Three of the world’s biggest greenhouse gas emitters – China, U.S. and Brazil – have all announced new commitments to tackle climate change. The pledges come five months before the landmark United Nations conference in Paris.
China, currently the world’s largest emitter of greenhouse gas, plans to cut its carbon dioxide emissions per unit of GDP by 60-65% from 2005 levels by 2030. In a 16-page statement, China outlined their plans to increase their use of nuclear power and renewable energy. These pledges build on previous commitments made in November.
BBC's science editor David Shukman wrote: “This is a significant moment in international climate negotiations… Now we're witnessing the world's largest emitter playing by the UN's rules and promising even deeper cuts [than] those suggested some months back.”
Shukman does warn, however, that today’s announcement doesn’t mean China will stop depending on fossil fuels any time soon and explains that as China made these announcements, “it also began construction of a massive pipeline that will bring it a lot of gas from Russia.”
Brazil and the U.S. have also pledged to work closely to dramatically increase electricity generated from renewable sources, such as wind and solar power, by 2030. This follows the U.S. pledge to cut emissions by 28% by 2025. Brazil plans to double electrical power generated from renewable sources and the U.S. plans to triple it.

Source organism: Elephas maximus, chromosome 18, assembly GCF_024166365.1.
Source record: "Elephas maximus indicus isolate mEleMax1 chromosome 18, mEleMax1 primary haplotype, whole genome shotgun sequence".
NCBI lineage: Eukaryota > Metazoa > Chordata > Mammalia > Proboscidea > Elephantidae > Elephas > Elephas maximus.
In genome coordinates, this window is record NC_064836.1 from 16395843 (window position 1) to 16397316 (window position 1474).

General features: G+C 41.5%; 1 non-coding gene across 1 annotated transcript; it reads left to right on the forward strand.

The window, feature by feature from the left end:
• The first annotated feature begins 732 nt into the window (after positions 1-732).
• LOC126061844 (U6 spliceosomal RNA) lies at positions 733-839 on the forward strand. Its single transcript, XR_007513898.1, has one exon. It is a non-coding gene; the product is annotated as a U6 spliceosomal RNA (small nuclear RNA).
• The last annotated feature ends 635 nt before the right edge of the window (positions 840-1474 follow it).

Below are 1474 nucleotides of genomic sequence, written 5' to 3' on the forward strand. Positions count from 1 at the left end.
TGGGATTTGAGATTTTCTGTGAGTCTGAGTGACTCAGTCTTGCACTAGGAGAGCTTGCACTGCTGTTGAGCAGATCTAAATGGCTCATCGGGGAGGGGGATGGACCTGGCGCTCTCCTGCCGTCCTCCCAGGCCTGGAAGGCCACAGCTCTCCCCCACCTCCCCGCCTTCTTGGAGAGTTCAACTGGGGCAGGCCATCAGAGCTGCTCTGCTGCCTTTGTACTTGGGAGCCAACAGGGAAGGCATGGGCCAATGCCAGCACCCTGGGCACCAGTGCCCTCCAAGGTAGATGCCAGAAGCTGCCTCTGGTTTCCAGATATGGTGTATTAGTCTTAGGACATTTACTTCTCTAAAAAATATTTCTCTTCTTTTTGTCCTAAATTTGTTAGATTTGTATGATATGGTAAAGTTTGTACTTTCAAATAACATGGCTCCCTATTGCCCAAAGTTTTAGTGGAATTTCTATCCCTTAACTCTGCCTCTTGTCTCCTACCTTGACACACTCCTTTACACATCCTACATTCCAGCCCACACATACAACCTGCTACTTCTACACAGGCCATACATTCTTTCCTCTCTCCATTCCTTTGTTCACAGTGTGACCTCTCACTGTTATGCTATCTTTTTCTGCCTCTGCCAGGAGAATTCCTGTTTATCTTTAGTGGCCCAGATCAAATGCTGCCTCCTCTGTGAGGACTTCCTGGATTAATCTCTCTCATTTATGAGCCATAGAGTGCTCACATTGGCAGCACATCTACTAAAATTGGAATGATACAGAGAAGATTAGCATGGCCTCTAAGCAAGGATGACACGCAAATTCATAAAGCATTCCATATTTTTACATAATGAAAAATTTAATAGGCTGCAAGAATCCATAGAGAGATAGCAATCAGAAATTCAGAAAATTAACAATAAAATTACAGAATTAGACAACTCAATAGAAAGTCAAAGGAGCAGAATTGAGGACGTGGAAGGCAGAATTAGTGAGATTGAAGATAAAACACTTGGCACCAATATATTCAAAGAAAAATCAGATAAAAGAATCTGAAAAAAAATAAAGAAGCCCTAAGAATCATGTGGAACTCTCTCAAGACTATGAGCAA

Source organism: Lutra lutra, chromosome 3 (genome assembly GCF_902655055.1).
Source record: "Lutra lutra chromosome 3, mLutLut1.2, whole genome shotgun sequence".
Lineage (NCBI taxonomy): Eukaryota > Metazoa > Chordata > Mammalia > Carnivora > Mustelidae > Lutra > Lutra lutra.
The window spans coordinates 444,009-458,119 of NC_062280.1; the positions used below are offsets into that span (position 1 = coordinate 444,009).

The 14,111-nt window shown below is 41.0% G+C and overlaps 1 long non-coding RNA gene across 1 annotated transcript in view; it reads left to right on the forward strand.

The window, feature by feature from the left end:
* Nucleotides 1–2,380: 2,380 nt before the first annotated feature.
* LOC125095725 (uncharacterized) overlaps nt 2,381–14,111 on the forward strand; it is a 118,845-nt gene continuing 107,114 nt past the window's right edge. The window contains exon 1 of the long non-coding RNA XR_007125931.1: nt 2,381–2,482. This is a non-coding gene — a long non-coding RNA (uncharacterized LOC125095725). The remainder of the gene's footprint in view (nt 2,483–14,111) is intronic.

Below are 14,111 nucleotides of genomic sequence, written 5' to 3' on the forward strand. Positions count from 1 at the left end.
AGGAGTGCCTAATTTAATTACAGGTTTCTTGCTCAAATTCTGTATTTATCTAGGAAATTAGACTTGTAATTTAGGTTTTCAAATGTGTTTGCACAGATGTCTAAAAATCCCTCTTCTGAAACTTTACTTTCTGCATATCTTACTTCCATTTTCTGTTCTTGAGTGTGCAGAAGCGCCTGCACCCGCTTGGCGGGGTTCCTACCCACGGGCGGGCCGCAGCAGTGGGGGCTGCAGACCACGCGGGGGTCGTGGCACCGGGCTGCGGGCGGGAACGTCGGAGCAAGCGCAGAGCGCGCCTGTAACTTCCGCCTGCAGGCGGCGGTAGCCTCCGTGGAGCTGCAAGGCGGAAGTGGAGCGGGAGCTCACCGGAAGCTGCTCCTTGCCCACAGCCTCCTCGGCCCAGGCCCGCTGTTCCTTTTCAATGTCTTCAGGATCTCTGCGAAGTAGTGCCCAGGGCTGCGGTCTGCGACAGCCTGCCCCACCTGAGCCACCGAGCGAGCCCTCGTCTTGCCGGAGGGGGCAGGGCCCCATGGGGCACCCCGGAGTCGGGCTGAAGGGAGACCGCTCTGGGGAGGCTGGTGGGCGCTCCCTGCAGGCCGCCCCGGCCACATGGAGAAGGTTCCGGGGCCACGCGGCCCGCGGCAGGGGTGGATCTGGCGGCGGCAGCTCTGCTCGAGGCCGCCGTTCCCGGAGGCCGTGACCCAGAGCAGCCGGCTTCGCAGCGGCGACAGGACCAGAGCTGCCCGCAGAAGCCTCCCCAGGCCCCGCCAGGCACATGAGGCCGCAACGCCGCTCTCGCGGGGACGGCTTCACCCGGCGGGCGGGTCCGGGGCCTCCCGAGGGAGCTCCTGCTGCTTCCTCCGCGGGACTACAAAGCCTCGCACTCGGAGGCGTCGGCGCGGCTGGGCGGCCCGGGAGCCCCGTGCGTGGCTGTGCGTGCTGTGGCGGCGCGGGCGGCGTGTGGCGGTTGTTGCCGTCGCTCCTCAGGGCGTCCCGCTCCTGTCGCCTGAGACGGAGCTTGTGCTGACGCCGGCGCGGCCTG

Every nation has to submit its plans for cutting emission in the run up to the United Nations meeting on climate change, which was decided at last December’s meeting in Peru. These government plans will hopefully form the basis of the new agreement to be decided on in Paris.
“Following progress during my trips to China and India, this shows that the world’s major economies can begin to transcend some of the old divides and work together to confront the common challenge that we face – something that we have to work on for future generations,” said President Obama, The New York Times reports.
The International Energy Agency explained in a statement that while climate commitments from countries like China, the U.S. and the EU won’t necessarily be enough to prevent global temperatures from increasing to 2°C (3.6°F) by the end of the century, they will “have a positive impact on future energy trends.”